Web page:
When playwright Mark Jackson was paging through Shakespeare A to Z, a book that lists all of the characters from every one of the Bard's plays, he was struck by the vast number of nameless messengers that exist in the catalogue. From this realization came the play Messenger #1, an adaptation of the Oresteia, Aeschylus's trilogy of Greek tragedies, updated to put the messengers in starring roles and speaking in 1920s slang.
The play chronicles the aftermath of the Trojan War and the murderous actions of the ruling class, combining political power plays with modern humor. Catamounts artistic director Amanda Berg Wilson says she was surprised by how contemporary it feels, despite the fact that it was written thirteen years ago and is set in a period long before that.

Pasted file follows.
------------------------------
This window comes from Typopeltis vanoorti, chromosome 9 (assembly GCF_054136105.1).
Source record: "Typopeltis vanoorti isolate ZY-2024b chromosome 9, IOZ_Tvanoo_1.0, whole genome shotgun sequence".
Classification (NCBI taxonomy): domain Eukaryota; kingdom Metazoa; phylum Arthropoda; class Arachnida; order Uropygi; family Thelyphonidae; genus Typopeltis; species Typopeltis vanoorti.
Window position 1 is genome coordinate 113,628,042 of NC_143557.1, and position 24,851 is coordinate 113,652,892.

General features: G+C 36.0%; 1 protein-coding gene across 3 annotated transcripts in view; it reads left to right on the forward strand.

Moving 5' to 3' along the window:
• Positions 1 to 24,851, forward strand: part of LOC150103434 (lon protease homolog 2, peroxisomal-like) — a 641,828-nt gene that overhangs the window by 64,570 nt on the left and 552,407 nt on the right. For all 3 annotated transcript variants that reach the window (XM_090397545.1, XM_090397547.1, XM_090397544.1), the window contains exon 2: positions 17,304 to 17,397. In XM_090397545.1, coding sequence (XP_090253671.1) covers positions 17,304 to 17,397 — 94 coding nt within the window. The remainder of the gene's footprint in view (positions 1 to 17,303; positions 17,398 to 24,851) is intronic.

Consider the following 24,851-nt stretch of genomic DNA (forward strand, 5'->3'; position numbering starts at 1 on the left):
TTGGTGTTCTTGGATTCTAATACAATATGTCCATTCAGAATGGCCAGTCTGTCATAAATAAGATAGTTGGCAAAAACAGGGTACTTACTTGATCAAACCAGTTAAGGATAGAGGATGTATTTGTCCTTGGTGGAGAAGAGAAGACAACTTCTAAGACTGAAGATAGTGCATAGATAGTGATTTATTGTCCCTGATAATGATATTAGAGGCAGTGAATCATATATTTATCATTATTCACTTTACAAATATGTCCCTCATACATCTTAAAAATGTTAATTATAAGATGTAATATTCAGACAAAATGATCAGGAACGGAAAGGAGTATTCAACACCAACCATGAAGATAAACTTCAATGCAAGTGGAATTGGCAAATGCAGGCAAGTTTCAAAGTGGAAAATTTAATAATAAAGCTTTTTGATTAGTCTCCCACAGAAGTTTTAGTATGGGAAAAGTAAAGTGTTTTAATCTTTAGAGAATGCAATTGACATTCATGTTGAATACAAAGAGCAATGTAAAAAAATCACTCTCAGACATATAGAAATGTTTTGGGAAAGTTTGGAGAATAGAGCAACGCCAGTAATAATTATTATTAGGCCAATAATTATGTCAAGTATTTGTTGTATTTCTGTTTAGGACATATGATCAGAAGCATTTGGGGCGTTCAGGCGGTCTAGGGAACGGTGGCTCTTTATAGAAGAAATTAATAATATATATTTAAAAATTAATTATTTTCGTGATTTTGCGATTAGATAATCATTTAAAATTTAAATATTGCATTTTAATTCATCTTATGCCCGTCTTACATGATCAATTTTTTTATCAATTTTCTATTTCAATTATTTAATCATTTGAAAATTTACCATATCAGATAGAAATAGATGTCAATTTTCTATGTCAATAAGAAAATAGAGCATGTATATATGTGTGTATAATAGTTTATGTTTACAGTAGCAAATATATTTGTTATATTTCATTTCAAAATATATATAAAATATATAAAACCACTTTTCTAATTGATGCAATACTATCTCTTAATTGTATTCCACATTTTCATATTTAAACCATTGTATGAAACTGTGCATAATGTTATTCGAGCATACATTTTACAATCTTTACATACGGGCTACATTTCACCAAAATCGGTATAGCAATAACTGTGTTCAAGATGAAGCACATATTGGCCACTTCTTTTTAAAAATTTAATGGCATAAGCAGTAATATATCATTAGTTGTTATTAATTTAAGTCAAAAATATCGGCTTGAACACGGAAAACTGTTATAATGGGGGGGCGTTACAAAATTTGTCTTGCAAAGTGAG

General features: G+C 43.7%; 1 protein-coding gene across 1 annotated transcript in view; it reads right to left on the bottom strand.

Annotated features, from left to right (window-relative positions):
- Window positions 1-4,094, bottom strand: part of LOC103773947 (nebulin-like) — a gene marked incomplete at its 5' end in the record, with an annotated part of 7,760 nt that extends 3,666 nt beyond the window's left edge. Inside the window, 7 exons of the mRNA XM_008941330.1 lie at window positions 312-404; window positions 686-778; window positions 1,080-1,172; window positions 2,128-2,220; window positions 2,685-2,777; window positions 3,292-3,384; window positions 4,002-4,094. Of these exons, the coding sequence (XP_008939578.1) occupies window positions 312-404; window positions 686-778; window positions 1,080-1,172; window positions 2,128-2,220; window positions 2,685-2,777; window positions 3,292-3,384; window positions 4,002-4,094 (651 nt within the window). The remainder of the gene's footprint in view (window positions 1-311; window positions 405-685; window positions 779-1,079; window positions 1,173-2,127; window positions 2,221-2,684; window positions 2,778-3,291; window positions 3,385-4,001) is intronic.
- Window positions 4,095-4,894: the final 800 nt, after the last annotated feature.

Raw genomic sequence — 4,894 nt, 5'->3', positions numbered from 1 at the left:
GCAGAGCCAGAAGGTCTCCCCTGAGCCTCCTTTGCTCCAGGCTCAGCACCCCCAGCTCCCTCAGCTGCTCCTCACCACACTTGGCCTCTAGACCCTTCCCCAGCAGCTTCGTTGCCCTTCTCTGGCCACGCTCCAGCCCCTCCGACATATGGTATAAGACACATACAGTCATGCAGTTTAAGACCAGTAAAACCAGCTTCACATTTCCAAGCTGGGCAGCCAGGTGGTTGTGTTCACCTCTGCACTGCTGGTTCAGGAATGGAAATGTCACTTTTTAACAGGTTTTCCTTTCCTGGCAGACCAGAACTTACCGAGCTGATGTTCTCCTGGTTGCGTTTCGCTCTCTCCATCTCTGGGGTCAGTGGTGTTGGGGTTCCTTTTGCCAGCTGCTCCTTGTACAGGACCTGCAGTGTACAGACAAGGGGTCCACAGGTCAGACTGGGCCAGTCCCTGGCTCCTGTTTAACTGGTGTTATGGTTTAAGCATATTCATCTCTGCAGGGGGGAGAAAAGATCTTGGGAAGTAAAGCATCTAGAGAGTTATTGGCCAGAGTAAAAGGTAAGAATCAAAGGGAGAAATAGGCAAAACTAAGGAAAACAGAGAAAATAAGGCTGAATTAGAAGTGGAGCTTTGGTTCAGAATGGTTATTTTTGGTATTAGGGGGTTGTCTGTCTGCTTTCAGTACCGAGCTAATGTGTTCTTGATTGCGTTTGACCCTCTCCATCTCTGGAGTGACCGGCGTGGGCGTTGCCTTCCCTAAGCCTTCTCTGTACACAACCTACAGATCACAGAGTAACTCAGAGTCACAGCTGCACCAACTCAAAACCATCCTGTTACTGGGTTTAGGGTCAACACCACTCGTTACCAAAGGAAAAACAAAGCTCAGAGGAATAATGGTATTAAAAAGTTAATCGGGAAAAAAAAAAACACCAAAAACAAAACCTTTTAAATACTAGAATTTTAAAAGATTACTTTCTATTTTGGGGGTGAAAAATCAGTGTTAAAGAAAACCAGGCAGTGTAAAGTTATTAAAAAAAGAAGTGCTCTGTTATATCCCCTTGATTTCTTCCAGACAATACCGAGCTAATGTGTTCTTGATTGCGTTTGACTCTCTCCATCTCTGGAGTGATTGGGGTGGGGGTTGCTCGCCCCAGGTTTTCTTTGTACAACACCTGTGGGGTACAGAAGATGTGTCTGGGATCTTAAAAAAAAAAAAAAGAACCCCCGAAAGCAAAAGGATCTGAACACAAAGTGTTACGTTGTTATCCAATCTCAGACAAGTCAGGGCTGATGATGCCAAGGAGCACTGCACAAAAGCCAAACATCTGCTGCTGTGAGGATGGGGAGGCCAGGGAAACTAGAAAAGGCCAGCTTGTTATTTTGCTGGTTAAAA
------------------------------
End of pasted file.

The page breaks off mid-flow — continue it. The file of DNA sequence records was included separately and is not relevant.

"The messengers in the play are working people, and the royals are sort of the 1 percent, so it's definitely this whole exploration of class difference and those in power versus those who are subject to the whims of those in power," explains Berg Wilson. To complete the 1920s effect, the Catamounts will transform the lobby into a speakeasy, complete with bootleg booze and cigarette girls selling period candy.
Messenger #1 runs previews tonight and tomorrow at 8 p.m. at Nomad Theater, 1410 Quince Avenue in Boulder; tickets are $12. It officially opens with a reception at Nomad on October 6; tickets are $35. Additional performances will be October 12, 13, 19 and 20 at 8 p.m. at work|space, 2701 Lawrence Street in Denver; tickets are $18. To purchase yours, call 720-468-0487 or visit www.brownpapertickets.com.